Its practical 'fighting' and pressure tested origins of art are on the streets and beaches of Brazil. And it owes a lot to the one in one challenge matches or fights that happen in Brazil.

It was built as a self-defence system first and foremost, and it uses a straightforward process that is represented in the rules of the sport. You aim to take the opponent down and get to a dominant position to either strike, break a limb or choke out the opponent.

BJJ does have a strong focus on self-defence, but demand for the sport has caused the sporting aspects to be the only part of the system taught.

This has watered down BJJ and angered many of its older teachers who see BJJ as becoming less effective or indeed ineffective for street self-defence.

Some BJJ schools barely practise takedowns, and this can be seen in competitions.

As someone who has taken BJJ lessons and is a Judo black belt, this is something that has put me off from doing more.

Would studying BJJ make me better equipped for self-defence or less?

It's a question that I hope to answer in this article at the end.


Judo and BJJ Clothing

In Judo and BJJ both sportswear what is known as a Gi. The term Gi translates to "uniform" and is a very different garment than other martial arts wear.

In Judo the Gi has lapels that are thick and the fabric is very strong. It needs to be because the Jacket is in essence hat is used to throw an opponent.

The BJJ Gi is often more tightly fitted and lighter in weight. This is because the gi is not needed to stand the rigours of regular throwing practise and more fabric can be held and used as leverage on the ground.

The Gi in both sports is usually purchased as an entire suite. And many with own several Gi's.


So Which Is Better, BJJ or Judo?


When writing this segment, I have chosen to offer a logical reason for selecting the best art.

First, we need to ask ourselves what do we mean by best?

Best means' what is best for you.

This comes down to a few factors. The most obvious is distance and price.

Best needs to be something that you can attend and also afford to pay tuition for.

Now that logistics are out of the way, we need to look at goals.

When you consider which sport is best for you, you must look at why you want to train.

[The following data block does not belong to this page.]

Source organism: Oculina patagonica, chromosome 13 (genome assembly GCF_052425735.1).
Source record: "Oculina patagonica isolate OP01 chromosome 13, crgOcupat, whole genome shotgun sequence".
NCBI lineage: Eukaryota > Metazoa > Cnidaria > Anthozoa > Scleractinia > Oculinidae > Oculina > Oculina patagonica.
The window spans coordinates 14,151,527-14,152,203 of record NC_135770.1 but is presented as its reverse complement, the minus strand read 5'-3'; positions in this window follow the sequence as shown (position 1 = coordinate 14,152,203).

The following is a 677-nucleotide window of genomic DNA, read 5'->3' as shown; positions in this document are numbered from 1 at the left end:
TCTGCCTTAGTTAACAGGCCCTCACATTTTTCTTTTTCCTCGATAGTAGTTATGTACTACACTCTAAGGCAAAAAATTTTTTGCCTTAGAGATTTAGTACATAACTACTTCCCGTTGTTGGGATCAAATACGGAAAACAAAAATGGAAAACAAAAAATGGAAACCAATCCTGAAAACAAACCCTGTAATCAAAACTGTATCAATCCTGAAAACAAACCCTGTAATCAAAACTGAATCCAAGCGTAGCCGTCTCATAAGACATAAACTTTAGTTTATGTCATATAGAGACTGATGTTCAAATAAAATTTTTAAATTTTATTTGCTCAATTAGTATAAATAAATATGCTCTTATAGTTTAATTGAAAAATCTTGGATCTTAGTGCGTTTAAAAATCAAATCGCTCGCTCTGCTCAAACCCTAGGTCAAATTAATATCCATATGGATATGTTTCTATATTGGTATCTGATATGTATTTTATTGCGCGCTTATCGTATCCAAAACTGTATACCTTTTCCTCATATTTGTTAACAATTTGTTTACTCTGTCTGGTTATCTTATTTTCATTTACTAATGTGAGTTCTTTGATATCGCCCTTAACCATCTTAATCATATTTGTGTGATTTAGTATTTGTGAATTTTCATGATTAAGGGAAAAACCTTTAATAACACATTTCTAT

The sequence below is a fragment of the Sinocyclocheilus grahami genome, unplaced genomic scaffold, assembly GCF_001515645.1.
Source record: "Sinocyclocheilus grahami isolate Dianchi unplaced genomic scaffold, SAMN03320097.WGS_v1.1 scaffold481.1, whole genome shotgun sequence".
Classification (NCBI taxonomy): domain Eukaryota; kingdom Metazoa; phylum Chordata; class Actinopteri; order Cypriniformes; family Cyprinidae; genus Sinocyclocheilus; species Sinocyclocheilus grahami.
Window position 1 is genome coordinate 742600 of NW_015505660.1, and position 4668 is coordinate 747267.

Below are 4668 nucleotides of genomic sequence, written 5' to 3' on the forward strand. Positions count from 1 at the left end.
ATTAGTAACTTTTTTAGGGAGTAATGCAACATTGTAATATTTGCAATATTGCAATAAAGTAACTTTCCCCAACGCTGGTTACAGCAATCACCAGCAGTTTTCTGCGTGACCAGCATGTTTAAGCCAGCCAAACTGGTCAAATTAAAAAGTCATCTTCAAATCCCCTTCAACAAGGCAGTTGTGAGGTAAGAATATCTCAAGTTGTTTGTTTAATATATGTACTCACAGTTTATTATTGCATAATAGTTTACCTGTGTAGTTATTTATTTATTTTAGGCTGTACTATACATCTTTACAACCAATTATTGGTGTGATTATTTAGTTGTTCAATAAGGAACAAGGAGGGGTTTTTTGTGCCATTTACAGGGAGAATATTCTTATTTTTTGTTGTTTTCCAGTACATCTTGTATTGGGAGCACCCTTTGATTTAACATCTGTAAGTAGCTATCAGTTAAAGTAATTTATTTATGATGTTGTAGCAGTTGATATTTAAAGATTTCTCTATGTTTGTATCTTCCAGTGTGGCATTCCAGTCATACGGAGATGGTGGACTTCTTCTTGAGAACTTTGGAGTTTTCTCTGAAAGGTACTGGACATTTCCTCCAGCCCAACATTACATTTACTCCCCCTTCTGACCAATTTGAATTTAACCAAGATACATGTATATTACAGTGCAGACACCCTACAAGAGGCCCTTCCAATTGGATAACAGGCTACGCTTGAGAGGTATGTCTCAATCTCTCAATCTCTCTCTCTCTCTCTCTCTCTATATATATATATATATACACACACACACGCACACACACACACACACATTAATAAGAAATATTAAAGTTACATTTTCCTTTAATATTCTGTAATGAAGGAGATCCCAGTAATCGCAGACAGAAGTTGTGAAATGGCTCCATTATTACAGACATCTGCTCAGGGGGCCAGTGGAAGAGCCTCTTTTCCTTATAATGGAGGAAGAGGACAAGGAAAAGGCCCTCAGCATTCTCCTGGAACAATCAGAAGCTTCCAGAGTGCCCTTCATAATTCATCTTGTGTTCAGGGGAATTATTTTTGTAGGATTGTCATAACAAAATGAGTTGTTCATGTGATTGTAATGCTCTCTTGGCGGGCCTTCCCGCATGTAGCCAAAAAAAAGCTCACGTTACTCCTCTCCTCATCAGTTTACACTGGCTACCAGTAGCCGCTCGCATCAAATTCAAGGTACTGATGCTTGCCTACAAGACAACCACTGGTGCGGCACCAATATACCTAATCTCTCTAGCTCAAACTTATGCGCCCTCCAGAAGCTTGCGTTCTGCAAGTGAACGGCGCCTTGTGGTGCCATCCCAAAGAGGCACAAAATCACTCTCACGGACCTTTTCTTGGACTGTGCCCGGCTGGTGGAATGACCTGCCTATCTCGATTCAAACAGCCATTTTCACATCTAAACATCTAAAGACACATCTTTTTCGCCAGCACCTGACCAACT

Is it because you saw the slick ground worked of a BJJ black belt on the UFC? Or is it because you want to learn self-defence?

Is it because you want a low-stress workout for your body that gives some self-defence skills, or is it because you want to learn how to throw people?

I am going to be crystal clear here, because this is what I think you need to know.

If you want to learn how to defend yourself properly, BJJ is NOT the solution for you.

Here's why.

BJJ is without a doubt the best self-defence system when it comes to one on one unarmed fights.

Except one huge gaping issue.

The system's success relies entirely on the attacker being both on their own and not having a weapon.

This renders BJJ in the 'partially effective' camp of self-defence.

Judo doesn't have strikes but is focused on throwing the attacker, and this can be done even if they have a weapon.

This can be done, even if there are multiple attackers. (There is a drill in Judo where you takedown 3 people repeatedly, at speed while still standing that emphasizes just how fast and effective Judo throws can be).

This key tactical difference in my view (and that comprises of a lot of experience of real violence) is what separates the 2.

Do I really want to take a guy to the ground in the street, move to the mount or take his back and then strangle him?

All the while he could pull out a screwdriver, syringe or blade and stab me because I have put my body next to theirs?

Of course not.